"A success that I share in everything with my brother Andrea. Dad would be proud of it and I like to think that he expected it in some way. Part of people's success, if they have this luck, comes from the family and cultural baggage they carry with them. Surely I have always felt sure of what I was doing that came from their approval. From the fact that my mother and my father respected me and considered me in what I did and said. The road opens up, you buy a little courage which is what it sometimes takes to take some roads more than others ".

Does it strike you that Sergio Leone's cinema is still so well known and loved in the world?

"It makes me happy. Any child hopes that what their father and mother have done remains, is a way of not letting them go away at all. This continuous recognition of what they have done together, this presence of his work and what it was is a wonderful feeling, the perception that so much of him is still here ".

Who is his heir to the world?

"Every director has personal characteristics; it is difficult to find an heir. But for his diversity, for what he has done, I would say Quentin Tarantino. Even if he is not an heir, but he has taken an inheritance and transformed it, as they do I would say that if I think about what he did, about filmography, he belongs to a later generation than my father, I think his films, his talent, his genius have the same strings as my father's ".

Will you make more films together after 'The Hateful Eight'?

"I hope so, it was an important collaboration. Now this new movie “Once Upon a Time in Hollywood” was challenging, a major film, and there was no possibility of access. But yes, I would love to work again."

Finally the set of 'Colt' will start, the project of your father will be directed by Stefano Sollima.

"Yes, Dad's idea was to tell the west through a gun, the story of this gun that passed from hand to hand and doing so told stories of so many lives, so many characters, so many realities. He told America, which was his favorite subject. Years ago we tried to make a series but it was too early to do it. This thing remained in the drawer like other things, which we would like to gradually realize. Until we met Sollima and the work he had done.  He is the right person to tell this thing, take this legacy and transform it. From there this collaboration was born. We started working on a television series, a story that my father would love very much, with ups and downs, because Stefano was engaged, he made “Soldato in America” went more slowly than we had set for ourselves at the beginning, and today he is taking a new path: we will make a film that will go into production in the fall, because the original project was that of a long film, that was his natural destiny ".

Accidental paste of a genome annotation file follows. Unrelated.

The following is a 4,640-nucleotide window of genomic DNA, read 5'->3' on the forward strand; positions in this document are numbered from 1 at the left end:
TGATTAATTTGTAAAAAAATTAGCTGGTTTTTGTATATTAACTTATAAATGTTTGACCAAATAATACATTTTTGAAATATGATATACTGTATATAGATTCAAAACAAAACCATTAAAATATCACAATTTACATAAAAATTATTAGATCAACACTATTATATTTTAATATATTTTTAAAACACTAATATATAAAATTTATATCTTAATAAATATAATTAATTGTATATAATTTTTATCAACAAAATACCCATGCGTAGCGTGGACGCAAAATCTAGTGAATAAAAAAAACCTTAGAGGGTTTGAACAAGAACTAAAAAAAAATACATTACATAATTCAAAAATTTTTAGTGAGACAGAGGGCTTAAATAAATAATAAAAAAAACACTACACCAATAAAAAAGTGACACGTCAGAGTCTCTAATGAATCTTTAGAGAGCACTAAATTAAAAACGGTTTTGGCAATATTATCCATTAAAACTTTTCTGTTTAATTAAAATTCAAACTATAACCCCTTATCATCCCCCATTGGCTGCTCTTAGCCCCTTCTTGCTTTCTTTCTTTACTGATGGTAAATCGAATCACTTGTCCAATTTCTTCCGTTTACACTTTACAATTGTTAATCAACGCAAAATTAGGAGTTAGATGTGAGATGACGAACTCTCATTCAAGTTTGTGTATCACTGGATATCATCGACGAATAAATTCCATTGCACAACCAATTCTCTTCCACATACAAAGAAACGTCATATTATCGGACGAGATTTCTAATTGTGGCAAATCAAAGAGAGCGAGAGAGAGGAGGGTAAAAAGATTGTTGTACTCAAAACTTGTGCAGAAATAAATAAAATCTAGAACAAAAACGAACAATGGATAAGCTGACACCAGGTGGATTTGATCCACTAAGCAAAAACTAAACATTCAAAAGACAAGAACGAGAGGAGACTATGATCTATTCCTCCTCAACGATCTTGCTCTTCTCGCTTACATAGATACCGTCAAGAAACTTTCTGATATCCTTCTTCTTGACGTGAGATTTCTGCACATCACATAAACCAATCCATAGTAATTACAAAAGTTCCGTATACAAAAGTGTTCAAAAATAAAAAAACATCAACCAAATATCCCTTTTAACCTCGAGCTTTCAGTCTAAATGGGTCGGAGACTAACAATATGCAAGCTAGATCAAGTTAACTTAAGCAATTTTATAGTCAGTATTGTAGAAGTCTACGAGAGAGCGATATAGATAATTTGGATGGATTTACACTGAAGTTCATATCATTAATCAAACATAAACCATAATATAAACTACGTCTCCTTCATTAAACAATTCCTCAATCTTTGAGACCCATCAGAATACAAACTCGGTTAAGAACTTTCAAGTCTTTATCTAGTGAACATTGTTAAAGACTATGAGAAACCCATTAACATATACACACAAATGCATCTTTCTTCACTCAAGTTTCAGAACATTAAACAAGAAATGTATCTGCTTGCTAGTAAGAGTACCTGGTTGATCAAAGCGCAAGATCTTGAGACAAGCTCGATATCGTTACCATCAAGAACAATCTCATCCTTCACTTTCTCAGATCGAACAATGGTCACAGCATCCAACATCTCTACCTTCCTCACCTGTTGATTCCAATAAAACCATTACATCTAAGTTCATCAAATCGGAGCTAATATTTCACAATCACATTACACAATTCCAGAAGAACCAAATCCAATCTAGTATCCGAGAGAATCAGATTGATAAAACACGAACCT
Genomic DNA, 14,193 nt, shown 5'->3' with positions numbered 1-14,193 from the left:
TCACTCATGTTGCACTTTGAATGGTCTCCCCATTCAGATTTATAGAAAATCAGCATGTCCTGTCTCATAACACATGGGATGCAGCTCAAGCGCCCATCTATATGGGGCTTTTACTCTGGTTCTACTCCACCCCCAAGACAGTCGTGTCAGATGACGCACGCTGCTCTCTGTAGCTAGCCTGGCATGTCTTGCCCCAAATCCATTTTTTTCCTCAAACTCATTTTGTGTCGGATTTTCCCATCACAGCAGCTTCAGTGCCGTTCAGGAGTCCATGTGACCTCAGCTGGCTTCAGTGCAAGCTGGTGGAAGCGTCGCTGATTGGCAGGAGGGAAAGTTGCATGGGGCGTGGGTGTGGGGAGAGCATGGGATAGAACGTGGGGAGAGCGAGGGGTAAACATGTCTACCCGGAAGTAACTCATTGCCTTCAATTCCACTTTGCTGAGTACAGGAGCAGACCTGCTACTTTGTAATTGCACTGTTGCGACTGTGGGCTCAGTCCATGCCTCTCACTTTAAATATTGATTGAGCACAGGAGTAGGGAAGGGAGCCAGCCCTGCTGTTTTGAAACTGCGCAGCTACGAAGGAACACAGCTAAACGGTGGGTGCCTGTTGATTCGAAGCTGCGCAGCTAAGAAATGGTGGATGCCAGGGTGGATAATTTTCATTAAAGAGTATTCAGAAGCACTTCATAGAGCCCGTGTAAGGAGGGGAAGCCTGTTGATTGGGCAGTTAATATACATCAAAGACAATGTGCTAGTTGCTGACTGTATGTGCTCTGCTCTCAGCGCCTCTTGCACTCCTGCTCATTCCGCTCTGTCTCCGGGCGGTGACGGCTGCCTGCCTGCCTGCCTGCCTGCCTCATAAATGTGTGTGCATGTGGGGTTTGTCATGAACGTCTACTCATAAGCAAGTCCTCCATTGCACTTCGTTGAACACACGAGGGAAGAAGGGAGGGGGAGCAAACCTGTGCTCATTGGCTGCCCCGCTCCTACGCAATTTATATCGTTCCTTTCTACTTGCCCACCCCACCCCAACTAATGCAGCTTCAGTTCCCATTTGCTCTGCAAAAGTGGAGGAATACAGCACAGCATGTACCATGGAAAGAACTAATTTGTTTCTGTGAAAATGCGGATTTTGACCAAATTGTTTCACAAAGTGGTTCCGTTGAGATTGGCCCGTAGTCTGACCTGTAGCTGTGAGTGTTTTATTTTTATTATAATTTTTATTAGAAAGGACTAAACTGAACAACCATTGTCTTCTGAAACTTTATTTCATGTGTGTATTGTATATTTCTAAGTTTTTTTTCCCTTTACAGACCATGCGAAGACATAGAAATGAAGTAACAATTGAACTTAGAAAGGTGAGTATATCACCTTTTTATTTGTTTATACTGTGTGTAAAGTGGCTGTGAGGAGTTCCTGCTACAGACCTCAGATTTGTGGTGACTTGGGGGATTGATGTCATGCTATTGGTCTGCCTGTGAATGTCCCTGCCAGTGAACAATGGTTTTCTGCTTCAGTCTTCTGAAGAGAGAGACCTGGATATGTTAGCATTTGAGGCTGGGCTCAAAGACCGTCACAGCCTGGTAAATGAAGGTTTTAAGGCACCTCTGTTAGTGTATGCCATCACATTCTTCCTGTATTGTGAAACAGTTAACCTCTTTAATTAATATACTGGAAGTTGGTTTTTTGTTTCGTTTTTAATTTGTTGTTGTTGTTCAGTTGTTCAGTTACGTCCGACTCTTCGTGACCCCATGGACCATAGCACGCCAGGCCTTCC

Is there another project in your father's drawer that you would like to make come true?

"Yes, there is one of the first things he wrote, a peplum, a film about ancient Rome. Made with his spirit, his way of seeing things that is certainly also ironic, particular, with a different edge. It is called “The Eagles of Rome”, one of the first scripts he wrote, a first draft, there is work to be done, but it is a very intriguing story, another thing that we will slowly develop: we need to identify the right director for a project of that type, to understand then whether to make a series or a film of it. Now we are devoting ourselves to ‘Colt’".

It's also the way to do another piece of the road with his father ...

"Yes, the thing we set for ourselves with Andrea, since we bought back all the rights to his films, to be able to reassemble “Once Upon a Time in America” and present it again in its original version. These are things that are good for you and that go beyond the "Commercial aspect of our work, these are things you do because you think they are important and right. And it's a way to thank him."